Mining and Use of Natural Resources The geology scope is large and important to the human beings lives on the planet. It is not easy to imagine a modern civilization that lacks the resource geological inputs such as gas, coal, metals, industrial minerals, and oil. The external and the internal earth geological processes are responsible for the current landforms such as the surface/subsurface water bodies and soil for agriculture. these are very important for the human lives (Husain, 2008).
Geology offers alertness to geological hazards such as floods, earthquakes, seawater intrusion and volcanoes. the awareness of these hazards has made the modern man life safe through the modification of the houses and other infrastructures (Husain, 2008). The possibility of an earthquake occurring is 100 percent and that means an earthquake can occur anytime and somewhere on the earth. Asserting that an earthquake will occur does not really mean that earthquake has been predicted (U.S. Geological Survey, 2009).
Presently, earthquake cannot be predicted but the statement may be true due to the fact that a number of earthquakes (in millions) occur each year, thus, their occurrence daily is in thousands (they are too minute to be located). Earthquake prediction is a possibility in the future. There is an ongoing research done by USGC and other state and federal agencies, private institutions and universities. The reality of earthquake prediction is possible some day in the future but this is only when the mechanisms of earthquake are fully exploited (U.S. Geological Survey, 2009).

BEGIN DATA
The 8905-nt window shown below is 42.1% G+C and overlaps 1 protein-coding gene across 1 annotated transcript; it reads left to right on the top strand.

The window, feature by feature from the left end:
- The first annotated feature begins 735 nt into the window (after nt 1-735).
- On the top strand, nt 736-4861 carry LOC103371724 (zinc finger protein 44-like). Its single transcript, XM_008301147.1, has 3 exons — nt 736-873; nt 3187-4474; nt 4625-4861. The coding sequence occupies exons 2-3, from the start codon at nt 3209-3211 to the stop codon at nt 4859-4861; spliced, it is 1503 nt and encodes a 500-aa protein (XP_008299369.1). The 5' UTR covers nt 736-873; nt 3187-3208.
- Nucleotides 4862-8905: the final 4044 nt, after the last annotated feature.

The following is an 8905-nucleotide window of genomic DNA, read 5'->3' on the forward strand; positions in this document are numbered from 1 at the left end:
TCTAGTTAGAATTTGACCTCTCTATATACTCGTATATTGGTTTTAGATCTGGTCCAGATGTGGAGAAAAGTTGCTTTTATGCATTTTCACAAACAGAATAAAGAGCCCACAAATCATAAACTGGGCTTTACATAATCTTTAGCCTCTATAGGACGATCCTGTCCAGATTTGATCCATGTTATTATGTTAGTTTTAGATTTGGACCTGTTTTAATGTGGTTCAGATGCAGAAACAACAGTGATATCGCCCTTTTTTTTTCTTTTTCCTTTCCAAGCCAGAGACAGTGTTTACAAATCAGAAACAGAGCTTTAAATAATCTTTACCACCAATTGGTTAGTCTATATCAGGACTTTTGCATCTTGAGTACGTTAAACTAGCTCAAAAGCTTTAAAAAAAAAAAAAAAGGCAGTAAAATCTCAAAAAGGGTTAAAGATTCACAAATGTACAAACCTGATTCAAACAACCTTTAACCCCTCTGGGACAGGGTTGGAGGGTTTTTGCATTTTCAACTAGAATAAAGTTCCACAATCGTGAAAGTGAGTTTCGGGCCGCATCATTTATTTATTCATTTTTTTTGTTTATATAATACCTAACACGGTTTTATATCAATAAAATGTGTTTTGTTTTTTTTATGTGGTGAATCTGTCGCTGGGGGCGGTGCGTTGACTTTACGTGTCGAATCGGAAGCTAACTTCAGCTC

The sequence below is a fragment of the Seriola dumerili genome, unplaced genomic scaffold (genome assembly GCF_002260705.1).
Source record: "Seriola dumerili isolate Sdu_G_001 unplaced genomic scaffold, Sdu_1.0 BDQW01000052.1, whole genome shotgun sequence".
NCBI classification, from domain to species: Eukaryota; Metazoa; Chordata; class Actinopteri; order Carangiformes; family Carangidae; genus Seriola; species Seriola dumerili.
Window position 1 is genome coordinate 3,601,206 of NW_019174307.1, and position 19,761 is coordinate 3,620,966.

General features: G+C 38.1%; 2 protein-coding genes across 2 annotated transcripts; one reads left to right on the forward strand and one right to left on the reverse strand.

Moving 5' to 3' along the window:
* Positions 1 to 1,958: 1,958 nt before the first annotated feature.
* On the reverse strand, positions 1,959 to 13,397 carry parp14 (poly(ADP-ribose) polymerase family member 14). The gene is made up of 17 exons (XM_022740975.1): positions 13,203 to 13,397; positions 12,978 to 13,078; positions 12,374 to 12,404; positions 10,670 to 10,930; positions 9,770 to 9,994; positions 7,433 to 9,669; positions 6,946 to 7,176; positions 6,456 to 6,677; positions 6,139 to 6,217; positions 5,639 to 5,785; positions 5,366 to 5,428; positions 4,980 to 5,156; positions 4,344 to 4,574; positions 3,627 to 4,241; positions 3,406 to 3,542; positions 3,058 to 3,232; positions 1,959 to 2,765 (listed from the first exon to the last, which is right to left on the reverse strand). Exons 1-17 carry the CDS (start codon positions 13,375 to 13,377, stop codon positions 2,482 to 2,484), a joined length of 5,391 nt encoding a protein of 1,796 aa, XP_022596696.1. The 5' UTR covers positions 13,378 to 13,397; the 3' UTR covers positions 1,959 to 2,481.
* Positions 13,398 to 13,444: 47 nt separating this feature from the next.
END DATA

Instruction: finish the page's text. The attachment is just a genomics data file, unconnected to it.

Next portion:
Industrialization and urbanization are responsible for different types of surface/subsurface water pollution and wastes and it has become mandatory for the schools in the developing countries to offer geoscience education. The neglect of the subject at some level of education (especially at the junior level) has caused the lack of awareness about energy conservation, environmental protection, and the conservation of other geological raw materials (Husain, 2008).
With the help of the geology-based assessment methodology, it is estimated that there are about 53 (TCFG) trillion cubic feet of nonassociated natural gas in undiscovered and conventional accumulations and mean volumes of 896 million barrels of oil in the National Petroleum Reserve in Alaska and the adjacent State waters. this is according to the U.S. Geological Survey. The volume of undiscovered oil estimated by U.S. Geological Survey is lower than the one estimated in 2002 and this is due to the recent exploration drilling that showed reduced reservoir quality and a quick transition from oil to gas in Alpine sandstone (U.S. Geological Survey, 2010).
The main focus of exploration has been the National Petroleum Reserve in Alaska (NPRA) and this has been influenced by the mid-1990s discovery of Alpine field (the United States’ largest onshore oil discovery for the last 25 years) (U.S. Geological Survey, 2010). Geology is very vital in discovering new natural resources such as in the case of Alaska. the explorations done in the mid-1990s led to the discovery of oil and gas in the Alpine fields.
Husain, V. (2008). Importance of geology education in schools of developing countries. Retrieved from http://www.cprm.gov.br/33IGC/1285572.html
U.S. Geological Survey. (2009). 100% chance of an earthquake. Retrieved from http://earthquake.usgs.gov/learn/topics/100_chance.php
U.S. Geological Survey. (2010). 2010 updated assessment of undiscovered oil and gas resources of the National Petroleum Reserve in Alaska (NPRA). Retrieved from http://pubs.usgs.